I think the best question I ever asked one of my own children was as I was picking him up from nursery when he was tiny. I was crouched down, helping him put his jacket on, when I noticed something brown and sticky on his tshirt. “is this chocolate?”, I said, scooping it off … and licking my finger …”or poo?”
Questions show up in the in our highest and most earnest search for meaning –– the unanswered questions in Buddhism about the eternal nature of the world, and whether there is life after death, in Juddaism – why is this night different from all other nights? In Christianity when Jesus says to his disciple Peter, ‘who do you say I am?’
Questions show up at the heart of politics – cui bono? Who benefits? Who decides? Who pays?
They should up in business – for example Toyota’s famous five whys – that Interrogative seeking after root causes, assumptions and truths in pursuit of making things better.
Questions show up in my beloved poetry – Elizabeth Barrett Browning,
How do I love thee? Let me count the ways’,
or in that brilliant closing line of Mary Oliver’s – think about the power of ending with a question –
Tell me, what exactly is it that you plan to do with your one wild and precious life?
Now we’re getting closer to the heart of it. What are the questions that people are really asking? What’s the question behind the question? The river under the river? Is it questions all the way down? What is worthy of our individual and collective attention?
Sometimes, it’s not susceptible of easy definition, and that’s okay. I am thinking of something my daughter said recently when she came home from school stumped after a test.
“It’s not just that I don’t know the answers, mum,” she said,
“it’s that sometimes I don’t even know the question.”
Sometimes I don’t even know the question.
Which of us can’t relate to that? In a period of so much uncertainty and fear and speculation and change and confusion and upheaval and regret and longing, when there are so many competing and conflicting demands on my time and skills and energy and loyalties ….
Sometimes I don’t even know the question.
We’re on our knees, praying, dealing the tarot cards, listening to Boris, reading the tea leaves, reading books, or sitting with our coaches, and sometimes we don’t even know the question.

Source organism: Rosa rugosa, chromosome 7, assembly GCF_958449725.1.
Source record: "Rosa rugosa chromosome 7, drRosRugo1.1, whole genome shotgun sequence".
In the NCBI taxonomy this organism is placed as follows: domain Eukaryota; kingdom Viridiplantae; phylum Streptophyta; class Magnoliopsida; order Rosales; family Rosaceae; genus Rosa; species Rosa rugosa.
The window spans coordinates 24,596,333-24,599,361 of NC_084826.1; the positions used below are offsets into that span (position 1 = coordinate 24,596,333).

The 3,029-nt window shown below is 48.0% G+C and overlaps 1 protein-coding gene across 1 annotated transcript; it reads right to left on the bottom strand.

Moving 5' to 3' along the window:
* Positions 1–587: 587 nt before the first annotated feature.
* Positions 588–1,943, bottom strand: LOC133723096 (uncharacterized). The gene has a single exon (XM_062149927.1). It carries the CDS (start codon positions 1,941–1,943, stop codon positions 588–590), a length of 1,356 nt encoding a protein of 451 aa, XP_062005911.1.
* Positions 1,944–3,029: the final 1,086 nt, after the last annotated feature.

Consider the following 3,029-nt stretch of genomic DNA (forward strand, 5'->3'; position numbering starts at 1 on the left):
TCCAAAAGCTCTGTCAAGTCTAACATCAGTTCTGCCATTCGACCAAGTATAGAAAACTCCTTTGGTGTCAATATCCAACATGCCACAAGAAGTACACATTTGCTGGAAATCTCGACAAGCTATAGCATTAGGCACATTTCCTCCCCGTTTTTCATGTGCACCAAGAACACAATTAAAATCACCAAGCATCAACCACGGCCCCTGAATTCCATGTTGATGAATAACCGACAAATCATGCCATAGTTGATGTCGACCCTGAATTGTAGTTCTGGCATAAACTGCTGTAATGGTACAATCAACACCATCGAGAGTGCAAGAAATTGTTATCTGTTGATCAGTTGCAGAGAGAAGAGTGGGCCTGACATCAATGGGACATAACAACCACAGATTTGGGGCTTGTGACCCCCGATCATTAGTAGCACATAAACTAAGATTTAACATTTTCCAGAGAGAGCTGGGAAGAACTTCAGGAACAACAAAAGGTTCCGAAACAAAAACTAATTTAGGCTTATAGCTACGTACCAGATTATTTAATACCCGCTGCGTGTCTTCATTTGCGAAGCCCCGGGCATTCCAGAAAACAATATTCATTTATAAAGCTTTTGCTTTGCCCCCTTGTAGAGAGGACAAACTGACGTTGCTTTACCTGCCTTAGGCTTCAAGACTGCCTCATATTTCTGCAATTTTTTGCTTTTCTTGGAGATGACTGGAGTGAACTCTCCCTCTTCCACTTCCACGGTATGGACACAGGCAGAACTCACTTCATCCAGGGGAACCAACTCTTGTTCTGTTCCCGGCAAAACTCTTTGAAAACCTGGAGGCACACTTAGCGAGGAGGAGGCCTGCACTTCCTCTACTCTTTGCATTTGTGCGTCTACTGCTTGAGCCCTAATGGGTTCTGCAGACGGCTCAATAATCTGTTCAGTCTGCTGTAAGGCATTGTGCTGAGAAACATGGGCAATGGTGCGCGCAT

Can you see, then, how vital, exciting and sacred the role of coaches is in that context? The role of a coach has literally never been more important.
And so I’m encouraging all of us – leaders, coaches, parents, colleagues, friends – to leave your dog-eared list of ‘useful questions’ at the door, and to enter that space instead with simply your deepest love and attention. Your job is simply to show up, to bear witness, to hold the uncertainty.
I was delighted to discover recently that the original meaning of the word conversation, to converse, was to live among, to be in company with. It also, for a period, meant to have sex with someone.
So, when you are in a ‘coaching conversation’ … you are living among that person. Paying attention, seeing the world from their perspective. Yes, there will be questions you can ask. We’ve all seen the amazing ah-ha moments and shifts that a well-placed question can bring.
I read recently that our questions are spades. I like that. Questions sort of digging things out. But the first time I read that, I misread it and thought that the author was saying that our questions are spaces. I like that even more! The point isn’t the answer, it’s the space and opportunity the question creates.
These days, when I coach, I like to think of my whole body as a question. I like to think of myself as shaped like a question mark – my ears and eyes forward, looking, listening, my own heart and story held back to give the space that my client needs, but my gut out, my intuition very much in the room, and my feet grounded to bring safety and security.
When I can show up that way, this work honestly feels like the most blessed privilege on earth. For me, it’s the answer to that Mary Oliver question – Tell me, what exactly is it that you plan to do with your one wild and precious life?